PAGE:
Etymology
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quince (n.)

"the quince tree or its fruit," mid-14c., plural (construed as singular) of quoyn, coin (early 14c.), from Old French cooin (Modern French coing), from Vulgar Latin *codoneum, from Latin cotoneum mālum "quince fruit," probably a variant of cydonium malum (or a separate borrowing from the same source) from Greek kydōnion malon, which is traditionally "apple of Kydōnia" (modern Khania), a famous ancient seaport city on the north coast of Crete.

But Beekes says it is from "an older Anatolian word" and that connection with Kydōnia is Greek folk etymology. He also notes there was a Kytōnion on the Lydian border.

The plant is native to Persia, Anatolia, and Greece; the Greeks supposedly imported grafts for their native plants from a superior strain in Crete, hence the name. Kodu- also was the Lydian name for the fruit. Italian cotogno, German Quitte, etc. all are ultimately from the Greek word.

The quince has suffered a sad fall from favour in Britain. In medieval and Renaissance times it was in high popularity .... Perhaps it is the fruit's frequent intractable hardness, needing long cooking to overcome, which has led impatient British cooks to forsake it, despite its unrivalled perfume. [John Ayto, "Diner's Dictionary"]
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marmalade (n.)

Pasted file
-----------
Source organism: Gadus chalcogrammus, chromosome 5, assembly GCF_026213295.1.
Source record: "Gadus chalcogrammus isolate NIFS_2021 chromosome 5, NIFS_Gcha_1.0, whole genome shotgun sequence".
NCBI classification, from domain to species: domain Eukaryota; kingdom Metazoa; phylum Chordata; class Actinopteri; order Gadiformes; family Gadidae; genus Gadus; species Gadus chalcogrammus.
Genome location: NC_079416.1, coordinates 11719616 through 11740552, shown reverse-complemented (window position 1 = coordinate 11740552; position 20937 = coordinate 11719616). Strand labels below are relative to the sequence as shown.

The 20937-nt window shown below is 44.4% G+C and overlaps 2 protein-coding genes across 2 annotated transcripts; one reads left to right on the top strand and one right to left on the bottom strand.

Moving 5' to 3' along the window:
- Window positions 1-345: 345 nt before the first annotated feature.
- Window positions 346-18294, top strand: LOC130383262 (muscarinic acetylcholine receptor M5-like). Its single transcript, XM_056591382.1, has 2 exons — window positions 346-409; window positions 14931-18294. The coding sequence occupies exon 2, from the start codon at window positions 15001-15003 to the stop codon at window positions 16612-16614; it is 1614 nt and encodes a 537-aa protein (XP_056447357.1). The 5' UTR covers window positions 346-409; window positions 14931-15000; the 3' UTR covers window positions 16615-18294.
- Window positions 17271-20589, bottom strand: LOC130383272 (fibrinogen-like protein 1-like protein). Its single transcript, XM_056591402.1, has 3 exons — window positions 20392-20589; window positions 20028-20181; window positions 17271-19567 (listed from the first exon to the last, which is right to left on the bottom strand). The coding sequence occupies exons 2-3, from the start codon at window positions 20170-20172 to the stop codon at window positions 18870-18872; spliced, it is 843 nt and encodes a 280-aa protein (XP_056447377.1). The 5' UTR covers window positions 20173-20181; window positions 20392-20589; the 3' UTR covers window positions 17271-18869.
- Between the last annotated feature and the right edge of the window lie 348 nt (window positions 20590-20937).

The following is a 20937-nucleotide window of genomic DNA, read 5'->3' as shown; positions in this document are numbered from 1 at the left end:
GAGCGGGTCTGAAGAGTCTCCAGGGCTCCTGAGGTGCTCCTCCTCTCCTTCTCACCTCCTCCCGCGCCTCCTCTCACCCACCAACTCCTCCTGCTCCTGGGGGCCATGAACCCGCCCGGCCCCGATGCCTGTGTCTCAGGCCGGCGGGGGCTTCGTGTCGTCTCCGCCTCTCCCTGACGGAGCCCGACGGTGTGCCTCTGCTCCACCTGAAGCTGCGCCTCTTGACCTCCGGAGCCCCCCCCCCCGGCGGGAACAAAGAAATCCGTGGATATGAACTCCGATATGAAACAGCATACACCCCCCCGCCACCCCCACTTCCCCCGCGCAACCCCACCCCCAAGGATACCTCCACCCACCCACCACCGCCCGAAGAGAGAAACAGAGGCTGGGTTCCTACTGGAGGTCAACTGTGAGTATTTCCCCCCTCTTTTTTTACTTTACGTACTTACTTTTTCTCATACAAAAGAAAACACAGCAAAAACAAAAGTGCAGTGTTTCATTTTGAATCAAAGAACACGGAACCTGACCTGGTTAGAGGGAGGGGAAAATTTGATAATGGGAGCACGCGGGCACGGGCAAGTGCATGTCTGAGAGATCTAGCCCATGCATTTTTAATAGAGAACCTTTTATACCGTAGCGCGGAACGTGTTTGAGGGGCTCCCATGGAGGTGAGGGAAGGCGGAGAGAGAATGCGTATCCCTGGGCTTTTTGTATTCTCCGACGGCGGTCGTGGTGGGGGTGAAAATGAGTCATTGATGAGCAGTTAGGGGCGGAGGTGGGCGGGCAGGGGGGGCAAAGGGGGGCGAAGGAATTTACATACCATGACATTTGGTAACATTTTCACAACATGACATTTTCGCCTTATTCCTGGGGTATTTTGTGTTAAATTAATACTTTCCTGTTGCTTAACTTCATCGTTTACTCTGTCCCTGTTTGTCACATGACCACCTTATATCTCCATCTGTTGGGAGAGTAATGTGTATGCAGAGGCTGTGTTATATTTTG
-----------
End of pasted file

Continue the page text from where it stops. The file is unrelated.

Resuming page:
1530s, "preserve or confection of pulpy consistence made from quince," from French marmelade, from Portuguese marmelada "quince jelly, marmalade," from marmelo "quince," by dissimilation from Latin melimelum "sweet apple," originally "fruit of an apple tree grafted onto quince," from Greek melimelon, from meli "honey" (from PIE root *melit- "honey") + mēlon "apple" (see malic). Extended 17c. to any preserve or confection of pulpy consistence made from a citrus fruit.

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quincentenary 

1868, "a 500th anniversary;" 1874 as an adjective, "relating to or consisting of 500 years," irregularly formed from Latin quinque "five" (see quinque-) + centenarius "consisting of a hundred" (see centenary). A better formation is quingenary, from Late Latin quingenarius "consisting of five hundred each," from quingeni, distributive of quingenti, quincenti "five hundred." Quingentenary (1872) also was tried.

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